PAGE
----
Serum from postmenopausal women directs differentiation of human clonal osteoprogenitor cells from an osteoblastic toward an adipocytic phenotype.
Stringer B., Waddington R., Houghton A., Stone M., Russell G., Foster G.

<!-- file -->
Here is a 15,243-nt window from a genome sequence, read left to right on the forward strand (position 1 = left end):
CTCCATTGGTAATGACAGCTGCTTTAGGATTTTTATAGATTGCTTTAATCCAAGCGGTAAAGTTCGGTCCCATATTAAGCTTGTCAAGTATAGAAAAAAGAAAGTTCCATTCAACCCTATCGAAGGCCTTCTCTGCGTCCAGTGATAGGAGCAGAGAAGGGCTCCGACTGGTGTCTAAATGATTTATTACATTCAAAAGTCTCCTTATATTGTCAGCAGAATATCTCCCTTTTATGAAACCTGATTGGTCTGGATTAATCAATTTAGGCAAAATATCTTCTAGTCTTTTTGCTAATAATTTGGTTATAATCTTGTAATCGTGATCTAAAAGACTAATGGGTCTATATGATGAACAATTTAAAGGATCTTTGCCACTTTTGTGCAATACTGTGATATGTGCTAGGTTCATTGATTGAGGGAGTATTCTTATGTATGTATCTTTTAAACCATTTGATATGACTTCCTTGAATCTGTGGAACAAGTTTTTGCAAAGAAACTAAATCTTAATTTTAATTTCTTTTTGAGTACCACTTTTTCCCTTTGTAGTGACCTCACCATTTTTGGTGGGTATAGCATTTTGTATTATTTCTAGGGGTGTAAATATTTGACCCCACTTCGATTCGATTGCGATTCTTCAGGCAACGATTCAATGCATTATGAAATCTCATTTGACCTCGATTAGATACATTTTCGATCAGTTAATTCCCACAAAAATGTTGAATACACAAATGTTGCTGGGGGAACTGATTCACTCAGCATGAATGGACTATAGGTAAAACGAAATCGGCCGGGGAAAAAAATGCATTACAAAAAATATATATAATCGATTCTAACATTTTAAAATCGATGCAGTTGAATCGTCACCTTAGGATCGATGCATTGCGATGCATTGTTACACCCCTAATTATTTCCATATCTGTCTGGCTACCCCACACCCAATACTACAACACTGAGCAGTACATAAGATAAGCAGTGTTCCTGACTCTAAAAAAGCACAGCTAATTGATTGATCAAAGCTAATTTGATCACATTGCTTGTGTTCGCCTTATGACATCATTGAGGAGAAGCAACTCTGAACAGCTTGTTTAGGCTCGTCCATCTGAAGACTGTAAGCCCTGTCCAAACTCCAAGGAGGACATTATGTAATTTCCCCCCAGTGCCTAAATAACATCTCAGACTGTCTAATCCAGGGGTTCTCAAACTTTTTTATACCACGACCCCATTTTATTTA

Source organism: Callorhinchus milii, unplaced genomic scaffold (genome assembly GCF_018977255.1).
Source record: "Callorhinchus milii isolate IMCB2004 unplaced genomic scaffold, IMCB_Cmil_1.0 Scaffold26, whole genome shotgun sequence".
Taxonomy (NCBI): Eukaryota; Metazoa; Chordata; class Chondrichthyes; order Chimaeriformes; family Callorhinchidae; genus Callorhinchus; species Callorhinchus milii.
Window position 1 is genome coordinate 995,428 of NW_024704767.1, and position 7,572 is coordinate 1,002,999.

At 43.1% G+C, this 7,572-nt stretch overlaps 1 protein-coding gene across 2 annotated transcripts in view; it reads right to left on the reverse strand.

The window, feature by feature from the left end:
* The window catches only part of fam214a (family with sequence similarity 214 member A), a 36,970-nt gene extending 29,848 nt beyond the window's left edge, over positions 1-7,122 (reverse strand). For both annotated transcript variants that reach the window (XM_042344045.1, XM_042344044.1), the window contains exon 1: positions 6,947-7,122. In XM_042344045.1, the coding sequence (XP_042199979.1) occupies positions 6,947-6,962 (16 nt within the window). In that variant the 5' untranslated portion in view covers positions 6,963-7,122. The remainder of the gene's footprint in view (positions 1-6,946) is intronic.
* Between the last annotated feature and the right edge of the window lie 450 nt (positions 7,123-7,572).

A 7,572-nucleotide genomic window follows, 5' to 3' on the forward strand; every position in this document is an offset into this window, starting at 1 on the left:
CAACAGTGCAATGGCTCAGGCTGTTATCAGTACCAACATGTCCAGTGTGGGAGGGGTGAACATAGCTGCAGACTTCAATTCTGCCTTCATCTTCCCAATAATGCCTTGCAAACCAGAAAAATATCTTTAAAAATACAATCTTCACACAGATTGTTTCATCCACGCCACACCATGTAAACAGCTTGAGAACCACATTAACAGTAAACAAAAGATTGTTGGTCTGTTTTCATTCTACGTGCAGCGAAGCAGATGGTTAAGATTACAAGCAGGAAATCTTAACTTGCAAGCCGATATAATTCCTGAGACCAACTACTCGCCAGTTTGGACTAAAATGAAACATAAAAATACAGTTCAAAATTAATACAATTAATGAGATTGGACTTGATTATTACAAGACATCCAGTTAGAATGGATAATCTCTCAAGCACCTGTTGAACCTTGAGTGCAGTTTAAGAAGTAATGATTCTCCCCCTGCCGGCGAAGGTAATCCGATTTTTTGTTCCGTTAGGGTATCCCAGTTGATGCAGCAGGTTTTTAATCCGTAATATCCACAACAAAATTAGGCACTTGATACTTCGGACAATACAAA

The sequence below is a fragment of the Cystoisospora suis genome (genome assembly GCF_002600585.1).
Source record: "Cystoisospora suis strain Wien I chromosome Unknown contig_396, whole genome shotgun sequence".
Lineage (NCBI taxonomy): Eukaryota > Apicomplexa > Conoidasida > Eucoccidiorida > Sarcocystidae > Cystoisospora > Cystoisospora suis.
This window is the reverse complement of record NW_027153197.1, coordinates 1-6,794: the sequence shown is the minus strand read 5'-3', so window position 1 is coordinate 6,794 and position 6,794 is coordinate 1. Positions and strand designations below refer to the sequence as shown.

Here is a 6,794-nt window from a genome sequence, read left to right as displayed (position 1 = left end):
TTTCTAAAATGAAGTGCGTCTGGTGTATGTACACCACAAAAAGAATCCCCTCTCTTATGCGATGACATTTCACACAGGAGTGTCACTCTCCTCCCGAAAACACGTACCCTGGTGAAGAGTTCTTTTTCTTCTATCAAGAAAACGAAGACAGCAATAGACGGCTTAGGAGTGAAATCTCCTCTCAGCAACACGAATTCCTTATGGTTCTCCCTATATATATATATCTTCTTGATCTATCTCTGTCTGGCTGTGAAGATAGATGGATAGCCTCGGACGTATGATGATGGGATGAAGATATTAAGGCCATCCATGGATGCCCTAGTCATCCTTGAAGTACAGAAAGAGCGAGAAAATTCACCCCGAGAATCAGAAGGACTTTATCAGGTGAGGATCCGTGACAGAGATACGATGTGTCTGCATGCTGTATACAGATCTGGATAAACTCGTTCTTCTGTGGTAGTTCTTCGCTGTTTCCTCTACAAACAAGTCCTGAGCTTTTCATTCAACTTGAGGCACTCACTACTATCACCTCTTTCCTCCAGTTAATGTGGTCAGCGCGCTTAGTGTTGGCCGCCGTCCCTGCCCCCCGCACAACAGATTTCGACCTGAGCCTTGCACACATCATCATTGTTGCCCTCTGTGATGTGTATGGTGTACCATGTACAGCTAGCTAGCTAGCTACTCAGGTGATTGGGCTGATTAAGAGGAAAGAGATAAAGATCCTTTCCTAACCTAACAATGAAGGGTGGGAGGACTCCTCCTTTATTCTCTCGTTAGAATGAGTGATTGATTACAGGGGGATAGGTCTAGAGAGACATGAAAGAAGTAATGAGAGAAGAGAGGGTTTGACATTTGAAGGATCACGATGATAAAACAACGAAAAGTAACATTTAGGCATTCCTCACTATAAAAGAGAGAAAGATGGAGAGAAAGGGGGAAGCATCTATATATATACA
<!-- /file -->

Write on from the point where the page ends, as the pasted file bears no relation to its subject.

A consistent observation in osteoporosis is bone volume reduction accompanied by increased marrow adipose tissue. No single cause linking the two phenomena has yet been identified. In a human progenitor cell clone (hOP 7) derived from bone marrow, however, we have demonstrated that rabbit serum can direct differentiation away from an osteoblast lineage to one of adipocytes. We now report on whether human serum has a similar effect. Serum was collected from 10 pre- and 10 postmenopausal women and from the 10 postmenopausal women before and following 6-week hormone replacement therapy (HRT). hOP 7 cells were cultured with the various sera, and after 7-14 days adipocytogenesis was determined by oil red O staining and lipoprotein lipase (LPL) and glycerol 3-phosphate dehydrogenase (G3PDH) expression. Incubation with 10% premenopausal serum led to labeling of 10.9% of cells (P < 0.05) with oil red O, whereas application of 10% postmenopausal serum led to a much larger effect, 43.5% labeling (P < 0.001 with respect to premenopausal serum). Oil red O positivity was accompanied by loss of type I collagen expression and increased LPL and G3PDH expression. HRT did not reverse the adipocytogenic effect of postmenopausal serum. In conclusion, serum from postmenopausal women contains factors that steer hOP 7 bone progenitor cells toward an adipocytic phenotype, irrespective of HRT. The study suggests a role for serum factors in the development of fatty marrow in postmenopausal osteoporosis.